Estratégia Financeira

Part 7 - Ch 14 Capital Structure in a Perfect Market

Henrique C. Martins

30-01-2024

Chapter Outline

14.1 Equity Versus Debt Financing

14.2 MM I: Leverage, Arbitrage, and Firm Value

14.3 MM II: Leverage, Risk, and the Cost of Capital

14.4 Capital Structure Fallacies

14.5 MM: Beyond the Propositions

14.1 Equity Versus Debt Financing

14.1 Equity Versus Debt Financing

When corporations raise funds from outside investors, they must choose which type of security to issue.

The most common choices are financing through equity alone and financing through a combination of debt and equity.

The relative proportions of debt, equity, and other securities that a firm has outstanding constitute its capital structure.

A central question in this chapter:

If a firm decides for a specific capital structure, does it change the investment decisions?

Similarly,

Do capital structure decisions affect firm value?

For clarity: Throughout the chapter, we will assume the firm is a portfolio of debt and equity (and maybe other securities).

14.1 Equity Versus Debt Financing

Let’s start our discussion by analyzing again the value of a firm.

Imagine an economy with two future states; firm will receive cash flows as follows:

Date 0 (investment) Date 1 (strong economy) Date 1 (Weak economy)
-800 1400 900

The cost of capital for this project is 15%. Each scenario has a 50% probability of occurrence. The NPV is:

\[NPV = -800 + \frac{\frac{1}{2} \times 1400 + \frac{1}{2} \times 900 }{1.15} = 200\]

\[PV(CF) = \frac{1150}{1.15} = 1000\]

So the firm value today is $1000. If the firm wants to finance the project all-equity, it could raise this amount selling equity. In this case, the firm is unlevered equity.

14.1 Equity Versus Debt Financing

The expected return on the unlevered equity is 15%.

Date 0 (investment) Date 1 (strong economy) Date 1 (Weak economy)
1000 1400 900
Return +40% -10%

\[\frac{1}{2} \times 40\% + \frac{1}{2} \times -10\% = 15\%\]

14.1 Equity Versus Debt Financing

Let’s now analyse the case where the firm issues 500 of debt and 500 of equity. This firm is levered equity. The debt cost is 5%. Do the NPV and the firm value change?

Because the firm needs to pay debt holders no matter the state of the economy, we can say that Debt value in Date 1 is 525 (\(500 \times 1.05\)).

Because we know the firm value in each state of the economy, we can say that the difference between the firm value and the debt value is the equity value: \(V - D = E\), i.e. \(1400 - 525 = 875\) or \(900 - 525 = 375\).

Then, we can write:

Source Date 0 (investment) Date 1 (strong economy) Date 1 (Weak economy)
Debt (D) 500 525 525
Equity (E) ? 875 375
Firm (V) 1000 1400 900

14.1 Equity Versus Debt Financing

Wait, but if debt cost is only 5%, why the firm value still is 1.000? Shouldn’t the value of equity increase?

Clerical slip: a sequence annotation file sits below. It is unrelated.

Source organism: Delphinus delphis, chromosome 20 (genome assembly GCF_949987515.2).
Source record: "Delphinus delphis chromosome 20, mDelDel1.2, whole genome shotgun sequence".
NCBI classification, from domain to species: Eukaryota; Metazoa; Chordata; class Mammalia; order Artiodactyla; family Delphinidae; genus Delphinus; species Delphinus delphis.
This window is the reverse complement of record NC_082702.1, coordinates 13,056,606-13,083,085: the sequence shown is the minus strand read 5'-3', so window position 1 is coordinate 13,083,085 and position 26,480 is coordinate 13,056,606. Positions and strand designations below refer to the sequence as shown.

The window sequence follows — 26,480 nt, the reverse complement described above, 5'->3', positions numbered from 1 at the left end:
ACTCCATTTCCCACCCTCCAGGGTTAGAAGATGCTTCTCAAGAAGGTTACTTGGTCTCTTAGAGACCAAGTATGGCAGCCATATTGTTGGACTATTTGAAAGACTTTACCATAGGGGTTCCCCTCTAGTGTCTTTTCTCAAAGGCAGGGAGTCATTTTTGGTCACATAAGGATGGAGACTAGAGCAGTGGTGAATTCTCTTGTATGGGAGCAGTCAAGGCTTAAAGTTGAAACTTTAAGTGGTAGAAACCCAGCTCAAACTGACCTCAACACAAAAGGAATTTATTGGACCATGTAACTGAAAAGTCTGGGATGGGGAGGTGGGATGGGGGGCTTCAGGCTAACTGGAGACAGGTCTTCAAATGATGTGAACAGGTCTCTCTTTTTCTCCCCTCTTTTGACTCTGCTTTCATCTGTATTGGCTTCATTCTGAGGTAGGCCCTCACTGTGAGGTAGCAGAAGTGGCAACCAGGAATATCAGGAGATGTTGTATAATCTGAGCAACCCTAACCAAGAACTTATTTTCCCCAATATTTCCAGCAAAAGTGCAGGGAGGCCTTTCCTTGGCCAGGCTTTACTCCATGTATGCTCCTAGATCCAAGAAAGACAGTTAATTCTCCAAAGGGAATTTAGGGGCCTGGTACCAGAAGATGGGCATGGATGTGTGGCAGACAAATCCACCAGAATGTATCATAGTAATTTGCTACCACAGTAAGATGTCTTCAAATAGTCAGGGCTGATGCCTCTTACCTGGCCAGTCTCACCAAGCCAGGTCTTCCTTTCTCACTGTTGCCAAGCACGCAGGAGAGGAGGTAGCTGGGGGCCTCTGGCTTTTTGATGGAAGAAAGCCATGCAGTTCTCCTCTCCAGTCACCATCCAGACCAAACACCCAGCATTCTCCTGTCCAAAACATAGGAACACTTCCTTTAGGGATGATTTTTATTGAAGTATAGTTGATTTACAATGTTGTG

The answer is that the cost of equity increases for levered equity. Let’s see how.

Source Date 0 (investment) Date 1 (strong) Date 1 (Weak) Return 1 (strong) Return 1 (Weak)
D 500 525 525 5% 5%
E 500 875 375 75% -25%
V 1000 1400 900 40% -10%

Unlevered equity has returns of 40% or -10%. On average, 15%.

Debt has return of 5% no matter what.

Levered equity has returns of 75% (\(\frac{875}{500}-1\)) or -25% (\(\frac{375}{500}-1\)). On average, 25%.

14.1 Equity Versus Debt Financing

The takeaway:

Levered equity is riskier, so the cost of capital is higher.

Source Return sensitivity (systematic risk) Risk premium
Debt 5% - 5% = 0% 5% - 5% = 0%
Unlevered Equity 40% - (-10%) = 50% 15% - 5% = 10%
Levered Equity 75% - (-25%) = 100% 25% - 5% = 20%

Because the debt’s return bears no systematic risk, its risk premium is zero.

In this particular case, the levered equity has twice the systematic risk of the unlevered equity and, as a result, has twice the risk premium.

Modigliani and Miller argued that with perfect capital markets, the total value of a firm should not depend on its capital structure.

  • They reasoned that the firm’s total cash flows still equal the cash flows of the project and, therefore, have the same present value.

14.1 Equity Versus Debt Financing

In summary

  • In the case of perfect capital markets, if the firm is 100% equity financed, the equity holders will require a 15% expected return.
  • If the firm is financed 50% with debt and 50% with equity, the debt holders will receive a return of 5%, while the levered equity holders will require an expected return of 25% (because of increased risk).
  • Leverage increases the risk of equity even when there is no risk that the firm will default.
    • Thus, while debt may be cheaper, its use raises the cost of capital for equity. Considering both sources of capital together, the firm’s average cost of capital with leverage is the same as for the unlevered firm.

14.1 Equity Versus Debt Financing

Problem

Using the same values as before, suppose the firm borrows $700 when financing the project.

According to Modigliani and Miller, what should the value of the equity be? What is the expected return?

Because the value of the firm’s total cash flows is still 1000, if the firm borrows 700, its equity will be worth 300.

14.1 Equity Versus Debt Financing

The firm will owe 700 × 1.05 = 735 in one year to debt holders. Thus,